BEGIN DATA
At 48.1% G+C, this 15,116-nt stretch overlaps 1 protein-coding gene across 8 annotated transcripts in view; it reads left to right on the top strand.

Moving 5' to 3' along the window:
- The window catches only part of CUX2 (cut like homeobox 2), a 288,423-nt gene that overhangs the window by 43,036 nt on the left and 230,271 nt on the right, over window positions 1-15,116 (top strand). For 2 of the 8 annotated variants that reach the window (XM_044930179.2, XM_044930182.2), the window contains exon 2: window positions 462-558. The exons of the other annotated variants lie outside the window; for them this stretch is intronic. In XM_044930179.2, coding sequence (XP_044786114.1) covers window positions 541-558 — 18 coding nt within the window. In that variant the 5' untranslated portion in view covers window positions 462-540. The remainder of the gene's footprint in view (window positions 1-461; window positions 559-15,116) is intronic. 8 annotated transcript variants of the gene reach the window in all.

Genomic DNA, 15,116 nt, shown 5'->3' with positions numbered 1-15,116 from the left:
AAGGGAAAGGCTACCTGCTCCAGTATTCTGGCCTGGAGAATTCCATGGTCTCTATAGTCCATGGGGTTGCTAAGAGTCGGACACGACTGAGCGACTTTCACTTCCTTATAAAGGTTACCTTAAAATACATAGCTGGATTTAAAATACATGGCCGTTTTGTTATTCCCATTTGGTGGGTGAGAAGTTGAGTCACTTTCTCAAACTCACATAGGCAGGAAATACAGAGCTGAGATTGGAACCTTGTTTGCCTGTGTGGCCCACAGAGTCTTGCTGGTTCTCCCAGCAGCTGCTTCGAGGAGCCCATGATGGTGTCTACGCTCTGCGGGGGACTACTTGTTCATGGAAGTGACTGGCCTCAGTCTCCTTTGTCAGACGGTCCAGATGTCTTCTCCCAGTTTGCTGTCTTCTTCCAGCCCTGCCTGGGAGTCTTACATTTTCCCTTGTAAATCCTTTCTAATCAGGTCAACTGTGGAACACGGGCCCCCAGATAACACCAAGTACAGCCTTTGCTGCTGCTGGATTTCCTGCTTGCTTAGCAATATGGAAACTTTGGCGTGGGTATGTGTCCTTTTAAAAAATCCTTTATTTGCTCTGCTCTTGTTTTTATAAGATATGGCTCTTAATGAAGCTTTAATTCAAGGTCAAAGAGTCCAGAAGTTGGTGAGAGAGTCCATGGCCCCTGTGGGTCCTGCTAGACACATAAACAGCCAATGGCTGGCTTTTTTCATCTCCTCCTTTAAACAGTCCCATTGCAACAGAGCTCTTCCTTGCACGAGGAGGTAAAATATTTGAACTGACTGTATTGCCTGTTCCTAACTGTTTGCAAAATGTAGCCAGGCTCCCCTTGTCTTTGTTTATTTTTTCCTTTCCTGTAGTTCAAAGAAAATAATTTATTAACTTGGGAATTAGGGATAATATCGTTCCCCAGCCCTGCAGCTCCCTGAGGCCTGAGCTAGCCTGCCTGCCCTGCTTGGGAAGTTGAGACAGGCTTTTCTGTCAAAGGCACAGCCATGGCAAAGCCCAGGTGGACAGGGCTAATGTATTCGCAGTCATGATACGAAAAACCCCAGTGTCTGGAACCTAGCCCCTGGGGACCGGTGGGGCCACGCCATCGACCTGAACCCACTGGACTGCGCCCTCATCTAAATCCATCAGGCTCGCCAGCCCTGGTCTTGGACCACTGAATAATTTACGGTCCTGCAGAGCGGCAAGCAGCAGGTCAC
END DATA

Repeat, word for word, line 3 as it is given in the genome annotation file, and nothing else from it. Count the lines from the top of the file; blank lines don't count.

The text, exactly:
- The window catches only part of CUX2 (cut like homeobox 2), a 288,423-nt gene that overhangs the window by 43,036 nt on the left and 230,271 nt on the right, over window positions 1-15,116 (top strand). For 2 of the 8 annotated variants that reach the window (XM_044930179.2, XM_044930182.2), the window contains exon 2: window positions 462-558. The exons of the other annotated variants lie outside the window; for them this stretch is intronic. In XM_044930179.2, coding sequence (XP_044786114.1) covers window positions 541-558 — 18 coding nt within the window. In that variant the 5' untranslated portion in view covers window positions 462-540. The remainder of the gene's footprint in view (window positions 1-461; window positions 559-15,116) is intronic. 8 annotated transcript variants of the gene reach the window in all.